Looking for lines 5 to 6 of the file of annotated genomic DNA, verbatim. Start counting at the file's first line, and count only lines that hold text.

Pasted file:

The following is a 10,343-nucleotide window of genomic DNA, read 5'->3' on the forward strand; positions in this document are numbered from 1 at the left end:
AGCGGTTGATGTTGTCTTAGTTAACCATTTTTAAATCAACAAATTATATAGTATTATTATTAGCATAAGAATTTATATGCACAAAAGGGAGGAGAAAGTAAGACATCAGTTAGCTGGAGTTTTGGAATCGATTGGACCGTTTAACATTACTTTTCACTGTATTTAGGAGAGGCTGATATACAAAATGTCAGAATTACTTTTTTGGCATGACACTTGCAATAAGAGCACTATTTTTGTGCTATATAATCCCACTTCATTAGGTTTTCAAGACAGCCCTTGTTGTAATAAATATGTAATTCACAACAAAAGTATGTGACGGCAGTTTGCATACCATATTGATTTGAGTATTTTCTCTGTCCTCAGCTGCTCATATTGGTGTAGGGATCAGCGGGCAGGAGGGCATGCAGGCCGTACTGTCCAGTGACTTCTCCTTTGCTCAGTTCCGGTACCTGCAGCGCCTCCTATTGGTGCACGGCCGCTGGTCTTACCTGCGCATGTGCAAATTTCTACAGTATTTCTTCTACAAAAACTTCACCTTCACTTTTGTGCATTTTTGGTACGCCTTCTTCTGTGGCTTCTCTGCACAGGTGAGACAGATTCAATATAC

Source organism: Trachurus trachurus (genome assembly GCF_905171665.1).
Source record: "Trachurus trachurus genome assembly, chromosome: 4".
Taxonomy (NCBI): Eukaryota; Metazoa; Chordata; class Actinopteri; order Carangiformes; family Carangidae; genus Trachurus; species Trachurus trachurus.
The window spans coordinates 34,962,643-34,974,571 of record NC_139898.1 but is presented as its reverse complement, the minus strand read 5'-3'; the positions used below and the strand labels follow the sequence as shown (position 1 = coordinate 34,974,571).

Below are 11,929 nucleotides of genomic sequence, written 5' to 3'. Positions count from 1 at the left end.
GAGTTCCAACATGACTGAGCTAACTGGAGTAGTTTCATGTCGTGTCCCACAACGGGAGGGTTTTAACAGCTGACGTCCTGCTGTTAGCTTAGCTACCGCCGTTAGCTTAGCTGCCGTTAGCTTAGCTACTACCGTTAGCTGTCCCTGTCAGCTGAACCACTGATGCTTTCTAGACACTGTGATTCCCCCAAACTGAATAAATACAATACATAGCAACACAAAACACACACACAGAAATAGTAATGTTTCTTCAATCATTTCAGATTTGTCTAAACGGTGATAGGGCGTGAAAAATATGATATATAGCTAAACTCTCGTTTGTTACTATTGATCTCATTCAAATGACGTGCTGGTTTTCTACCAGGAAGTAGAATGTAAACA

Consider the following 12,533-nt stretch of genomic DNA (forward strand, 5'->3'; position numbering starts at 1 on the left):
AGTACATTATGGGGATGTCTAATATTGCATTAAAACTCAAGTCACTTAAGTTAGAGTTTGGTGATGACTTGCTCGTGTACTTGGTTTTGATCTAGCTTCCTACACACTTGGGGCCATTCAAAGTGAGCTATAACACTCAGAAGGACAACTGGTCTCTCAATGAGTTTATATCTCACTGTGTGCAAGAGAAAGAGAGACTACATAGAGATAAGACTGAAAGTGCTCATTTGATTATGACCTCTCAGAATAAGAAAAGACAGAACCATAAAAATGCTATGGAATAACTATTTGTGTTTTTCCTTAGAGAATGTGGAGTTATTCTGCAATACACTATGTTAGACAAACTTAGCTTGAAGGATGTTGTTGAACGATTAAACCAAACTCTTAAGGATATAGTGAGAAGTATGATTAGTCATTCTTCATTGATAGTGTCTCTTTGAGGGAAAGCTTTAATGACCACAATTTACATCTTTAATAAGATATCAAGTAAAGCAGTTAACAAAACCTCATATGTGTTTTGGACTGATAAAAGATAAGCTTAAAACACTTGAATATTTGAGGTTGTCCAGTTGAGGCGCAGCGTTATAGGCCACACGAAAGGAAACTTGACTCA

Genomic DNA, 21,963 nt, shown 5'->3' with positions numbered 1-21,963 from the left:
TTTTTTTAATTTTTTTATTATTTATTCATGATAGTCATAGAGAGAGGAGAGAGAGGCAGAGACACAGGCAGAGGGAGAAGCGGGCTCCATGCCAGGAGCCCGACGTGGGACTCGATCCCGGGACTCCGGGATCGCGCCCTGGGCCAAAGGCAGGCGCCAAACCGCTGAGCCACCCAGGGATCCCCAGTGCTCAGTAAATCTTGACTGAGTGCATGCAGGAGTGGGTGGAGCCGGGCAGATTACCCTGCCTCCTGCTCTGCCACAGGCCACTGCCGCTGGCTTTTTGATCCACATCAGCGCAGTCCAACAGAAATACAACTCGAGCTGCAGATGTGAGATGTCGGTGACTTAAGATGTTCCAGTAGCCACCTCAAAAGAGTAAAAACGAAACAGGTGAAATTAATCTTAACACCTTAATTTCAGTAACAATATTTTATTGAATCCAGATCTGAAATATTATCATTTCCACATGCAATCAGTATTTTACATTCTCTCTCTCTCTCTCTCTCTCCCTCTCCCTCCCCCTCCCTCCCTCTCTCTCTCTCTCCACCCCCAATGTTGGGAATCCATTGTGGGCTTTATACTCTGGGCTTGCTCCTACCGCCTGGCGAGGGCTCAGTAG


Taxonomy (NCBI): Eukaryota; Metazoa; Chordata; class Actinopteri; order Carangiformes; family Carangidae; genus Trachurus; species Trachurus trachurus.
The window spans coordinates 34,962,643-34,974,571 of record NC_139898.1 but is presented as its reverse complement, the minus strand read 5'-3'; the positions used below and the strand labels follow the sequence as shown (position 1 = coordinate 34,974,571).